I knew this post was going to do well. It was such an absurd idea, how could it not? I came across the Jay-Z project from Jersey’s 4:44 while listening up on new music for my Items Tagged Philadelphia series, and even though this release — being the product of a local artist we’ve never covered before — fell underneath that series’ jurisdiction, I felt that it was deserving of its own post. So I put one together, and then Reddit got a hold of it. Tens of thousands of pageviews later, here we are. Anthony Friedlander from the band sent me a really sweet e-mail later in the summer thanking me for what I did for the band. It’s strange to hear it put in those terms — I look at it like I’m just writing about a band of talented musicians who did something I thought was hysterical — but considering the crapshoot of digital music and self promotion, considering how often artists put their music online and just hope for the best, I guess it really is that way.
2. – This is what the Philly punk scene looked like in the 1980s – September 18, 2013
My jaws still drop when I see these photos Pier Nicola D’Amico shot in Philadelphia during the 1980s. As soon as I encountered it, his web gallery The Lost Archive struck a huge chord with me — and just about anybody else who clicked through to view it — and my stumbling upon it four years ago gave me an opportunity to write about visual art, something I hadn’t done for a long time and missed dearly. Thanks to a speedy viral dissemination accelerated by shares on NPR Music and NPR, this remained our most-visited Key post for a very, very long time.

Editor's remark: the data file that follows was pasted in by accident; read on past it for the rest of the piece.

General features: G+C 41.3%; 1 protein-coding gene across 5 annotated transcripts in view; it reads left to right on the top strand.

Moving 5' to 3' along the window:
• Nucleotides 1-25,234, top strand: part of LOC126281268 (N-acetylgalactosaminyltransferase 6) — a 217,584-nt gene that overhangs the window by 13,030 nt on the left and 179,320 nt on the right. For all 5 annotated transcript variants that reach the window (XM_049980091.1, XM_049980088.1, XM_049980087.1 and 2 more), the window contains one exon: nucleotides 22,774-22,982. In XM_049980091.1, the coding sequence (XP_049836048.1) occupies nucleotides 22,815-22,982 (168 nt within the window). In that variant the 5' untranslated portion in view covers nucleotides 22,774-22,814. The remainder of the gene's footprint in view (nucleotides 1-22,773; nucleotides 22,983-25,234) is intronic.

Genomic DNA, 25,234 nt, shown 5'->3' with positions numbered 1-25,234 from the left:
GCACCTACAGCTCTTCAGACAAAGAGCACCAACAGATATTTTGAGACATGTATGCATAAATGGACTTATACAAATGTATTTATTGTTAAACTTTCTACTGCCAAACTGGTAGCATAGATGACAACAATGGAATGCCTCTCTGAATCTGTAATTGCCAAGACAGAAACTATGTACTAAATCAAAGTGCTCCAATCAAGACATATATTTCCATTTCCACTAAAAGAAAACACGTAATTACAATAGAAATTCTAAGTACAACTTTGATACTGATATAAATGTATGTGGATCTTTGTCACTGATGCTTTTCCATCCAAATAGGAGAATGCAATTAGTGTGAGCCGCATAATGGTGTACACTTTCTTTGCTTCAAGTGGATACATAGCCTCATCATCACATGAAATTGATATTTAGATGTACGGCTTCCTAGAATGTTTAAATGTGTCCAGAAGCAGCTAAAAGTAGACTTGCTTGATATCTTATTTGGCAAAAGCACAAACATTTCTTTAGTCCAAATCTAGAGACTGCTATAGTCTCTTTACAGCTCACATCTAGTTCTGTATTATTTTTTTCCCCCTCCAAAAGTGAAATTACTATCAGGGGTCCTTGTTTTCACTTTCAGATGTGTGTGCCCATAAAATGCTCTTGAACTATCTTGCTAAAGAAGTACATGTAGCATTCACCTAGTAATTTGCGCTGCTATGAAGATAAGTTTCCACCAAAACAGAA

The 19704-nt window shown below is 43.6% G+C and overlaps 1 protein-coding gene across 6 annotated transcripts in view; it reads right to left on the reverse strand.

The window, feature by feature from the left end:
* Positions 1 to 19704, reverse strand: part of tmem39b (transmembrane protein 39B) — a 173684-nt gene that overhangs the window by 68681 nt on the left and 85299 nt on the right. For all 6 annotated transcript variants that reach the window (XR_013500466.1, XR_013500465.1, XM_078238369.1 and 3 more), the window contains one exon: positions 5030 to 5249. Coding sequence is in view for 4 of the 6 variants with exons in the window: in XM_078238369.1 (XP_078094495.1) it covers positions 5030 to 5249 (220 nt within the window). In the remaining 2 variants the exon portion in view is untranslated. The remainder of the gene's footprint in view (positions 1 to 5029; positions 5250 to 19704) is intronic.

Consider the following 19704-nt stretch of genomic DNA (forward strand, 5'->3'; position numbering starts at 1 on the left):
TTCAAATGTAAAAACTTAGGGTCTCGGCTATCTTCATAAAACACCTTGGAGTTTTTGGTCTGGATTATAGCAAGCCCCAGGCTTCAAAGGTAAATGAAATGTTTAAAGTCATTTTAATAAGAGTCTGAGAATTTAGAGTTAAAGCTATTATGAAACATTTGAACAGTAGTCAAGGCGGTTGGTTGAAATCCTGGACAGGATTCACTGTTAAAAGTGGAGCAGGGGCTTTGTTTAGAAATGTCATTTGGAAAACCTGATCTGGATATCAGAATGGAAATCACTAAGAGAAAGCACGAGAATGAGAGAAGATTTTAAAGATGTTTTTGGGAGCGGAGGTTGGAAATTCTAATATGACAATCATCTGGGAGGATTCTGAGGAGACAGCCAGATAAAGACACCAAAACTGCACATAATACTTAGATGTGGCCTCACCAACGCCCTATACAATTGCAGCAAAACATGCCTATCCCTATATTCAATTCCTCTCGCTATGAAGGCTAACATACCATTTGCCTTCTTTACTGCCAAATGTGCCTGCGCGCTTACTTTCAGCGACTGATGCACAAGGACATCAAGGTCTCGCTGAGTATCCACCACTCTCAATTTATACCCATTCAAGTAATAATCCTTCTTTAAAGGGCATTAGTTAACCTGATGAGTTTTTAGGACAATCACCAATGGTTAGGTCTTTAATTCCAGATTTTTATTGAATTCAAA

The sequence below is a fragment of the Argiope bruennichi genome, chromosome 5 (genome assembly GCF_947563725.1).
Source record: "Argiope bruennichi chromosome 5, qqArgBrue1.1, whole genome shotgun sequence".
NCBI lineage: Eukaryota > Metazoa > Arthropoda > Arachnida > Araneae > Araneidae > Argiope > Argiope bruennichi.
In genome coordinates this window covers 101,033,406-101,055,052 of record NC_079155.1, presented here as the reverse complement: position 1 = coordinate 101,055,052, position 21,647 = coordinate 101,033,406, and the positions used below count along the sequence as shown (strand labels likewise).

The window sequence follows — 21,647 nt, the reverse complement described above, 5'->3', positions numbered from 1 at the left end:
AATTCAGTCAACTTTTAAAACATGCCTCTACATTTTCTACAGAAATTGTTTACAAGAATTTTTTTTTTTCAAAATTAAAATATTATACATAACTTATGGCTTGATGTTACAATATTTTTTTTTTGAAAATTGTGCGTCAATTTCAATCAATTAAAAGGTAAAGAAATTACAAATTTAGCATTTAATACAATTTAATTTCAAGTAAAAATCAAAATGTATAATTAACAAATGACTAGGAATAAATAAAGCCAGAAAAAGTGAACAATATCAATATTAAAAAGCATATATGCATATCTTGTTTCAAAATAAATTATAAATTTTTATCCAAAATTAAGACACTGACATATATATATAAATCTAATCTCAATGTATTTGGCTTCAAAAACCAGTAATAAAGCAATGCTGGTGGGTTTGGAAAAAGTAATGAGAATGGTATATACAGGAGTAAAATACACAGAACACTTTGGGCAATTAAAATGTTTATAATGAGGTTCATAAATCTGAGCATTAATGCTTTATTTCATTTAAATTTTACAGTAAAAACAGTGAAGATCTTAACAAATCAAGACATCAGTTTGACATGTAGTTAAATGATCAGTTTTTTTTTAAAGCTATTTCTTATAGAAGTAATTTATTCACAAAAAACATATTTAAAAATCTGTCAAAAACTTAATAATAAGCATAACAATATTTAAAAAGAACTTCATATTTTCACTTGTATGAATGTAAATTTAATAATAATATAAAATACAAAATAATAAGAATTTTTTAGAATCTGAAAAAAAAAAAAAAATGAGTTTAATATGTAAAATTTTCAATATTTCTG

1. – The Trocadero calendar from fall 1994 was ridiculously awesome – August 31, 2015
Another lesson in perspective — sometimes, when you’re in the thick of an active music scene, you can’t see the forest for the trees. You might look at an upcoming calendar of gigs and think “my goodness, there are a lot of shows this week” rather than “we are living in an incredibly important and historic moment in time and we should do all that we can to savor it.” An illustration: my buddy Jesse uncovered a 21-year-old flyer advertising the October show schedule at The Trocadero, my favorite venue growing up. And, holy smokes. As I wrote at the time: “Jesus and Mary Chain with Mazzy Star opening? Pavement and GBV on the same bill? (Bet every indie rock dude in the city was at that show.) Beck‘s first Philly show, Dead Milkmen‘s final pre-reunion show, freaking Deee-Lite. New Hope oddballs Ween on the Chocolate and Cheese tour, perennial industrial faves Pigface, freaking Velocity Girl. This is the very definition of a stacked concert calendar.” That sense of wonder propelled this story into our current top spot, a celebration of memories for those who were there and a enthralling time capsule for those who were not.